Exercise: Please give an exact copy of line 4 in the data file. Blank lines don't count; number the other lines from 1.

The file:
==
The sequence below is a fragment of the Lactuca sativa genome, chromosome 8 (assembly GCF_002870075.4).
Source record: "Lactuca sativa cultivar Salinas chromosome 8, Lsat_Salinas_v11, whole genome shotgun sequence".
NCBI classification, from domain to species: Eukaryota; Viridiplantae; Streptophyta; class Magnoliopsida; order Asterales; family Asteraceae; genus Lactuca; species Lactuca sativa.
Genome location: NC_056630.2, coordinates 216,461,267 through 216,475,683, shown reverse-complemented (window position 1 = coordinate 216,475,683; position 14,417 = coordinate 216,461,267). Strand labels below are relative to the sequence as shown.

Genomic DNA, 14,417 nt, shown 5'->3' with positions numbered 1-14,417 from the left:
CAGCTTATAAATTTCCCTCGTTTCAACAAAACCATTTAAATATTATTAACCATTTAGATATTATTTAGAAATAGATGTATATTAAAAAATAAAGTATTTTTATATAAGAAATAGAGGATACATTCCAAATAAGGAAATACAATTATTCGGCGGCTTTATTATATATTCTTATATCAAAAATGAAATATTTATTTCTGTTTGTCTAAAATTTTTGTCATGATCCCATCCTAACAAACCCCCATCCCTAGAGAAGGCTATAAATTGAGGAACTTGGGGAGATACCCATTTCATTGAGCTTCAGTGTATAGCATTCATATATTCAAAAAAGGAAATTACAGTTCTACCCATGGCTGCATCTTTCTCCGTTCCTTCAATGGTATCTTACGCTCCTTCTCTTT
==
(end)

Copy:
Genome location: NC_056630.2, coordinates 216,461,267 through 216,475,683, shown reverse-complemented (window position 1 = coordinate 216,475,683; position 14,417 = coordinate 216,461,267). Strand labels below are relative to the sequence as shown.